Self-confessed bird nerd Sarah Little spends most days caring for kākāpo. She’s a Department of Conservation ranger out on predator free island Whenua Hou (Codfish Island) protecting our rare kākāpō from extinction. Even in her spare time, Sarah is creating art with a message. Her popular cartoons are making the predator free movement fun and accessible. This International Women’s Day we chatted with Sarah about her love for all things conservation.
Caring for our kākāpō
Sarah Little loves island life. Out on Whenua Hou, Sarah is amongst the pristine predator free bush keeping our kākāpō safe and healthy.
“On the island, our work varies seasonally,” says Sarah.
“This year is a kākāpō breeding season and currently a lot of my work is at night: camping out on the hill, monitoring nests, checking in on eggs, chicks and mums, and listening out for booming males.”
Sarah knows the importance of the predator free movement for the recovery of our rare species.
“Presently we are limited for habitat where we can put species like kākāpō without having to worry that they will be eaten by introduced predators.
“A predator free Aotearoa means bringing our critically endangered birds, herpetofauna (reptiles) and invertebrates back to the mainland where they belong,” says Sarah.
Advocacy through art
Her cartoons might be funny but their impact is no laughing matter.
Sarah explains, “I’ve discovered that cartoons are a fun way to share important information about conservation.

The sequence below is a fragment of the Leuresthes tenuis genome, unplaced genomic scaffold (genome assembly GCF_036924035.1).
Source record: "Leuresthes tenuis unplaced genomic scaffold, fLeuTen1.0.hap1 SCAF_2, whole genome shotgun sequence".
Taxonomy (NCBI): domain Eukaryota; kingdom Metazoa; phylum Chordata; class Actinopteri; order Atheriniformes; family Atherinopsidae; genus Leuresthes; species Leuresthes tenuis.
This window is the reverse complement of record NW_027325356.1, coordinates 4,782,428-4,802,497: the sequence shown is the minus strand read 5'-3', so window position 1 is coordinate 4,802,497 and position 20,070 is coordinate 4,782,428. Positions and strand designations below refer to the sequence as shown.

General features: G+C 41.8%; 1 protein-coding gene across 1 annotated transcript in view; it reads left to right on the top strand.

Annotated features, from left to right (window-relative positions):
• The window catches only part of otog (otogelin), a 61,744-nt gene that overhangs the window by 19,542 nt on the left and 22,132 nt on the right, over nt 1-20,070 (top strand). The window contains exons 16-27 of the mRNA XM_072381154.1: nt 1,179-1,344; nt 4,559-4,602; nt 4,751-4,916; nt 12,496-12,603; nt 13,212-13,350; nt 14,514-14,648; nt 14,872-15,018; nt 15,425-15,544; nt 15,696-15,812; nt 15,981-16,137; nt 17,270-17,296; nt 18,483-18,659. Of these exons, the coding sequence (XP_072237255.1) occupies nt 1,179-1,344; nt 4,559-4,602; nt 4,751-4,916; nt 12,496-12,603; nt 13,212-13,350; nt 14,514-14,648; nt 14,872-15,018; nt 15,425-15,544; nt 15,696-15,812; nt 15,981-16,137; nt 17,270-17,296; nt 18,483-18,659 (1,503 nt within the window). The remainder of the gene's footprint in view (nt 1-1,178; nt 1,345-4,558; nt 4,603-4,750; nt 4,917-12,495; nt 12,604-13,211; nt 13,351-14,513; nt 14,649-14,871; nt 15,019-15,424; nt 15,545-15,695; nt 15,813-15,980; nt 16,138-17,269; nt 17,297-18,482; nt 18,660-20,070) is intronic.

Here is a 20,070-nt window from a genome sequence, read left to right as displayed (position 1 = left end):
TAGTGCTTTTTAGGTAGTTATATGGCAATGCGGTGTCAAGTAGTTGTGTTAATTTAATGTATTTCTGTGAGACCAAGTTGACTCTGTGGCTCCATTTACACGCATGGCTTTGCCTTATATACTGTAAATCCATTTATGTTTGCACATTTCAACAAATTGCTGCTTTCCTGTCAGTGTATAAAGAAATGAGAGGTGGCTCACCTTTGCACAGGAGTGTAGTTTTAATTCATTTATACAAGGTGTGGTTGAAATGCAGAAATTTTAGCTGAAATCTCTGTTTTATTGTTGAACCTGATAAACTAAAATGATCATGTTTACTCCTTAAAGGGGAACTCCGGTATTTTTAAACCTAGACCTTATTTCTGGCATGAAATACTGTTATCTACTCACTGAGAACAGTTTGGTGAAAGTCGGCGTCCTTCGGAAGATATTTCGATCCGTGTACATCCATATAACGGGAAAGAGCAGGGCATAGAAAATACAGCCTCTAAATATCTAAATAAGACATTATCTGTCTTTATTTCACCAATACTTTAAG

“Advocacy is one of the most powerful tools we have in conservation. People can’t care about what they don’t know! It’s amazing how one story can inspire a whole community to get involved.
“There’s a fair bit of science-communication in my cartoons. I hope that people learn something that sparks an interest in conservation. And if not, I hope it at least gives them a good chuckle,” Sarah says.
Inspired by Nora
When asked who inspires her, Sarah replies, “I’m really lucky to be part of a team of incredible wahine. But the most inspirational would have to be Nora. She’s a tough, commendable female, matriarch and leader with a great roosting spot.”
And who wouldn’t find Nora inspiring? She is one of the 91 female kākāpō. Nora has raised generations of kākāpō – boasting a big fluffy family of chicks, grandchicks and even great grandchicks.
Nora may be an old bird but she’s still alive and kicking. This breeding season, Nora is one of the oldest female kākāpō still out there getting busy and saving her species.
If like Nora, you’d like to get involved in conservation, Sarah has some sound advice for you, “Just do it!”
“It’s hard not to be in complete awe of all of the cool species we have here in Aotearoa and being able to contribute towards conserving their future is the stuff of dreams,” says Sarah.